Hospital of St John & St Elizabeth WHATISBOBO

All Categories » Gastrointestinal Problems » Bowel

Question Heading

My brother who is a diving instructor is taking me to do the pool work of an open water course on Saturday. He said that as I had intussusceptions (sorry for the spelling which is probably incorrect) when I was a baby that there might be a chance that I would need a medical before I could do the course. I had the operation when I was 6 months old and I am now 28. I have not had any intestinal problems since caused by the operation or otherwise.

I also have suffered from panic attacks after I had glandular fever when I was 18 and also 2 years ago whilst working in a very stressful job which I left. I have not suffered from anxiety or panic attacks for the last 2 years though. Do you think I need to have medical.

Answer Heading

The PADI medical has a real catch all statement on the form. “Do you have or have you ever had….” And one of the questions is about psychological problems. So you will have to answer YES to that. When you present the form to any dive shop after your bro’ has trained you, it may cause concern. So best to get your “Get out of jail free” card, otherwise known as the Fit to Dive cert. As all has been OK for a while, I am sure the anxiety will not be an issue. Unless of course, you are a total bag of nerves, and normal for you is half way between Norman Wisdom and a man about to be electrocuted.

The other issue, intussusceptions is not a problem now, but an interesting medical problem. That’s where your bowel slides into itself, like those odd water filled toys. The bowel then gets its’ blood supply cut off resulting in agonising pain, gangrene and death. Mainly babies get it and the classic sign is redcurrant jelly-like goo from the anus. A Munchausen’s-by-proxy favourite for parents with nothing to do after their lamb roast.

Question Heading

My wife is 51 years and normally in excellent health, she is certified AOW with some 60 dives to her credit. In May she underwent major surgery and was found with the following:

A 2.7 kg low malignancy Gastro-Intestinal Stromal Tumour (GIST) that was attached to a blood supply within her small bowel. They removed the tumour and are happy that it is all gone. She will need CT scans for the next five years to confirm this. She has been assessed as a moderate risk due to the tumour size but it was examined and found to be a low malignant tumour so the prognosis is good.

However as a result of the GIST they removed a large amount of her small bowel, she now has Short Bowel Syndrome (SBS) and is recovering from that. She does not have a Colostomy bag and her bowel is fully contained within the stomach. She is recovering well with the exception of wind and loose bowel movements but her consultant states that it early days and her bowels will adapt and settle down within about a year.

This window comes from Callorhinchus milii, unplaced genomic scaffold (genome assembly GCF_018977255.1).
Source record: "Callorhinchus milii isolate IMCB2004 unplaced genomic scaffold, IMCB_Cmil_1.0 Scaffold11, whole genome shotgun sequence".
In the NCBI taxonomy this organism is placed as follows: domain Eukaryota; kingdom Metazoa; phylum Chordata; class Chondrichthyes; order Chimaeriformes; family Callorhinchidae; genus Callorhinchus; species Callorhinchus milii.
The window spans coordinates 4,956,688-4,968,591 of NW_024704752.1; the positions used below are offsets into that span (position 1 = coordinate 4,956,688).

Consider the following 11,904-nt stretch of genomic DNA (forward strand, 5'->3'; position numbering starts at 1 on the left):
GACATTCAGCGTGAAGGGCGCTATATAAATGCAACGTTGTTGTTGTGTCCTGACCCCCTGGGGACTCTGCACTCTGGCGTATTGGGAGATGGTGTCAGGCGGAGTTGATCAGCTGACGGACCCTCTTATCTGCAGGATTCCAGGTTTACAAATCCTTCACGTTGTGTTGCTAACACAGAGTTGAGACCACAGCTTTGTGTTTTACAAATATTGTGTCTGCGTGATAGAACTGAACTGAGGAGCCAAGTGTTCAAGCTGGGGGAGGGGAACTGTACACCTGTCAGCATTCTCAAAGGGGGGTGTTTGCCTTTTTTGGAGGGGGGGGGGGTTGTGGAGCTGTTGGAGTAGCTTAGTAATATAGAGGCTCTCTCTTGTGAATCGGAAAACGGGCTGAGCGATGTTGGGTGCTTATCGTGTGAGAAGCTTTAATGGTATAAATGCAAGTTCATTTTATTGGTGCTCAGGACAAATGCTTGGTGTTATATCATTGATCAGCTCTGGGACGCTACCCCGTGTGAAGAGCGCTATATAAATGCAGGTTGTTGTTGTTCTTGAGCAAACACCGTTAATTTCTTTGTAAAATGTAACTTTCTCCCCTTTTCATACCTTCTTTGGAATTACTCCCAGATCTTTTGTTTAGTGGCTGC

What we need to know is there any reason that she cannot dive with SBS. Her medication at this stage is:
Codeine 30 mg 4 times daily
Multi Vitamins once daily
and occasional pain relief such as Paracetamol (once or twice a week)

We are now working very gently on her fitness and have started walking and swimming to build her back up again.

Answer Heading

My 2 concerns here are the wind and the codeine. The problem with causing excess wind, due to SBS is that wind created in the bowel at depth, can expand on ascent, and cause pain and even rupture of the bowel.

Codeine, as we all know is an excellent pain killer, but it doesn’t half make you woozy and slow of thought. Not great if you are underwater and have to make quick clear decisions, especially if things go wrong. So I suggest that when she is off the codeine, and wind production is no more than the next person, then she will be fine to dive.

Question Heading

I was diagnosed with irritable bowel syndrome (IBS) recently. I've done a few open water dives and I find that I get really "gassy" during them. Afterwards my stomach feels bloated and I have to pass a lot of wind. Is this normal?

Answer Heading

Apparently a certain four letter “f-word” is one of the oldest in the English language. Chaucer describes one of his characters “letting fly a fart as loud as a thunder-clap” into the face of a rival in one of his Canterbury Tales, nearly blinding him. Nice. Unfortunately, production of some intestinal gas is an unavoidable part of digestion. A human can generate anything up to two litres of wind a day, although your average is nearer 600ml. Its major component is nitrogen, but sadly farting a lot does not reduce your DCI risk. The problem of course is that all this gas has to obey Boyle’s Law when diving, so it will expand and contract and generally cause maximum discomfort unless it is expelled, from either end of the gut. Some IBS sufferers do generate a lot of wind, and diving will therefore exacerbate the discomfort, but as long as there is “light at the end of the tunnel”, as it were, then the gas will escape and relief will ensue. The best advice I can give is simply to avoid anything “flatogenic” on a dive trip. The obvious culprits include beans, cabbages, onions, mushrooms etc., but also fizzy drinks and milk. With any luck you can then spare your cabin buddy a fragrant night on your first liveaboard.

HJE & WHATISBOBO